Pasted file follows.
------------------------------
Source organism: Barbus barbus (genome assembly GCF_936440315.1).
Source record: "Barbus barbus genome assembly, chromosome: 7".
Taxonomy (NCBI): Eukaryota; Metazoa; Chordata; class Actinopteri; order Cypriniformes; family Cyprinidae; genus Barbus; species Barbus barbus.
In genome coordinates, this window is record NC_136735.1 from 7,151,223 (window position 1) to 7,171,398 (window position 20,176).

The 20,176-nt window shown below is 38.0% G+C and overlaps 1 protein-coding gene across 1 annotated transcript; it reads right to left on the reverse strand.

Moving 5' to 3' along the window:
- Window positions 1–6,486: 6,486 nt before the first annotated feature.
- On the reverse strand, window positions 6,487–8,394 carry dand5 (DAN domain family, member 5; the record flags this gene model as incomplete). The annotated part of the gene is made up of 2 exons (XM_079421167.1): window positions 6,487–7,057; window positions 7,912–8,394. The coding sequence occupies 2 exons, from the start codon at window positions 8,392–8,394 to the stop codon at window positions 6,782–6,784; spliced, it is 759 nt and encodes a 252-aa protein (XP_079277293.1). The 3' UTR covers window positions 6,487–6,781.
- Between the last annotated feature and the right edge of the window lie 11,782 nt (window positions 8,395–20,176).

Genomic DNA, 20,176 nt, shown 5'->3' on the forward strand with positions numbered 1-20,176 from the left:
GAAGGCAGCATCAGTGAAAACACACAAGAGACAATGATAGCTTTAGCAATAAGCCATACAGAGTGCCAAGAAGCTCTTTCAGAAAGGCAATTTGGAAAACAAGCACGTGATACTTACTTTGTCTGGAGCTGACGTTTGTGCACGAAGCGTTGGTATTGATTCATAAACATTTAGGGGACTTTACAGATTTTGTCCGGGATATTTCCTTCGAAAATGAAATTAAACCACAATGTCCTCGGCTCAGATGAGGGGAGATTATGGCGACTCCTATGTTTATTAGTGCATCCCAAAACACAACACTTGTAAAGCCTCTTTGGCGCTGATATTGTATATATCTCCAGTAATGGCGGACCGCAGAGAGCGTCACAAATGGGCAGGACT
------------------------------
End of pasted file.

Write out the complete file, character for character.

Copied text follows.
Source organism: Barbus barbus (genome assembly GCF_936440315.1).
Source record: "Barbus barbus genome assembly, chromosome: 7".
Taxonomy (NCBI): Eukaryota; Metazoa; Chordata; class Actinopteri; order Cypriniformes; family Cyprinidae; genus Barbus; species Barbus barbus.
In genome coordinates, this window is record NC_136735.1 from 7,151,223 (window position 1) to 7,171,398 (window position 20,176).

The 20,176-nt window shown below is 38.0% G+C and overlaps 1 protein-coding gene across 1 annotated transcript; it reads right to left on the reverse strand.

Moving 5' to 3' along the window:
- Window positions 1–6,486: 6,486 nt before the first annotated feature.
- On the reverse strand, window positions 6,487–8,394 carry dand5 (DAN domain family, member 5; the record flags this gene model as incomplete). The annotated part of the gene is made up of 2 exons (XM_079421167.1): window positions 6,487–7,057; window positions 7,912–8,394. The coding sequence occupies 2 exons, from the start codon at window positions 8,392–8,394 to the stop codon at window positions 6,782–6,784; spliced, it is 759 nt and encodes a 252-aa protein (XP_079277293.1). The 3' UTR covers window positions 6,487–6,781.
- Between the last annotated feature and the right edge of the window lie 11,782 nt (window positions 8,395–20,176).

Genomic DNA, 20,176 nt, shown 5'->3' on the forward strand with positions numbered 1-20,176 from the left:
GAAGGCAGCATCAGTGAAAACACACAAGAGACAATGATAGCTTTAGCAATAAGCCATACAGAGTGCCAAGAAGCTCTTTCAGAAAGGCAATTTGGAAAACAAGCACGTGATACTTACTTTGTCTGGAGCTGACGTTTGTGCACGAAGCGTTGGTATTGATTCATAAACATTTAGGGGACTTTACAGATTTTGTCCGGGATATTTCCTTCGAAAATGAAATTAAACCACAATGTCCTCGGCTCAGATGAGGGGAGATTATGGCGACTCCTATGTTTATTAGTGCATCCCAAAACACAACACTTGTAAAGCCTCTTTGGCGCTGATATTGTATATATCTCCAGTAATGGCGGACCGCAGAGAGCGTCACAAATGGGCAGGACT